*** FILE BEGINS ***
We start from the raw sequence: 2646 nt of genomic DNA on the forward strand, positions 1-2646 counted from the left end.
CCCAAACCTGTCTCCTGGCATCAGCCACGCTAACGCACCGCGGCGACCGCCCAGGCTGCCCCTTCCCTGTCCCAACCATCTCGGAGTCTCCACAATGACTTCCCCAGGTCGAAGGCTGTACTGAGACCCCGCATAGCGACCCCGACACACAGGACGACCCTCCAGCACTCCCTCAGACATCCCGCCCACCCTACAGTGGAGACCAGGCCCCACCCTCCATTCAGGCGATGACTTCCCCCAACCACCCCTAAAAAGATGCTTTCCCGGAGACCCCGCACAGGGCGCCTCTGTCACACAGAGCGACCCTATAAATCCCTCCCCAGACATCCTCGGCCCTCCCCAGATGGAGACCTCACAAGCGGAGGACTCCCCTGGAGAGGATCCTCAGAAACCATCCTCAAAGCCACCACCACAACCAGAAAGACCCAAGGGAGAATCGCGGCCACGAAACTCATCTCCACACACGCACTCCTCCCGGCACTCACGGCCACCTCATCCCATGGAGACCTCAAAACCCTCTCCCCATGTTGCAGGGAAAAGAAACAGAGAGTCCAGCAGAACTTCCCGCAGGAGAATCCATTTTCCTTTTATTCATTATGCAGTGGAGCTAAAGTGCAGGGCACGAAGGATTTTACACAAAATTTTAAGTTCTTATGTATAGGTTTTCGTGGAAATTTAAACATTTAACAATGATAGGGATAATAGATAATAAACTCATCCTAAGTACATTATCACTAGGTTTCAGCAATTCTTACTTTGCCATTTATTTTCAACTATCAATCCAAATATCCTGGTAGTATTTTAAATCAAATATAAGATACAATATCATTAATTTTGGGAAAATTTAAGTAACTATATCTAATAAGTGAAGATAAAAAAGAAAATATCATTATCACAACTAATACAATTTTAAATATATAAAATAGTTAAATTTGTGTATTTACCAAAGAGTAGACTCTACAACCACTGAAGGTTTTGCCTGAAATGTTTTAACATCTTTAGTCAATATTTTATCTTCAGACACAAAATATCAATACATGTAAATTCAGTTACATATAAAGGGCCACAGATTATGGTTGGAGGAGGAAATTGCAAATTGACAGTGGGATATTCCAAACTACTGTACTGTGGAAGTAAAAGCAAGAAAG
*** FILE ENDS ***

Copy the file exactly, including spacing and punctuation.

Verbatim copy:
We start from the raw sequence: 2646 nt of genomic DNA on the forward strand, positions 1-2646 counted from the left end.
CCCAAACCTGTCTCCTGGCATCAGCCACGCTAACGCACCGCGGCGACCGCCCAGGCTGCCCCTTCCCTGTCCCAACCATCTCGGAGTCTCCACAATGACTTCCCCAGGTCGAAGGCTGTACTGAGACCCCGCATAGCGACCCCGACACACAGGACGACCCTCCAGCACTCCCTCAGACATCCCGCCCACCCTACAGTGGAGACCAGGCCCCACCCTCCATTCAGGCGATGACTTCCCCCAACCACCCCTAAAAAGATGCTTTCCCGGAGACCCCGCACAGGGCGCCTCTGTCACACAGAGCGACCCTATAAATCCCTCCCCAGACATCCTCGGCCCTCCCCAGATGGAGACCTCACAAGCGGAGGACTCCCCTGGAGAGGATCCTCAGAAACCATCCTCAAAGCCACCACCACAACCAGAAAGACCCAAGGGAGAATCGCGGCCACGAAACTCATCTCCACACACGCACTCCTCCCGGCACTCACGGCCACCTCATCCCATGGAGACCTCAAAACCCTCTCCCCATGTTGCAGGGAAAAGAAACAGAGAGTCCAGCAGAACTTCCCGCAGGAGAATCCATTTTCCTTTTATTCATTATGCAGTGGAGCTAAAGTGCAGGGCACGAAGGATTTTACACAAAATTTTAAGTTCTTATGTATAGGTTTTCGTGGAAATTTAAACATTTAACAATGATAGGGATAATAGATAATAAACTCATCCTAAGTACATTATCACTAGGTTTCAGCAATTCTTACTTTGCCATTTATTTTCAACTATCAATCCAAATATCCTGGTAGTATTTTAAATCAAATATAAGATACAATATCATTAATTTTGGGAAAATTTAAGTAACTATATCTAATAAGTGAAGATAAAAAAGAAAATATCATTATCACAACTAATACAATTTTAAATATATAAAATAGTTAAATTTGTGTATTTACCAAAGAGTAGACTCTACAACCACTGAAGGTTTTGCCTGAAATGTTTTAACATCTTTAGTCAATATTTTATCTTCAGACACAAAATATCAATACATGTAAATTCAGTTACATATAAAGGGCCACAGATTATGGTTGGAGGAGGAAATTGCAAATTGACAGTGGGATATTCCAAACTACTGTACTGTGGAAGTAAAAGCAAGAAAG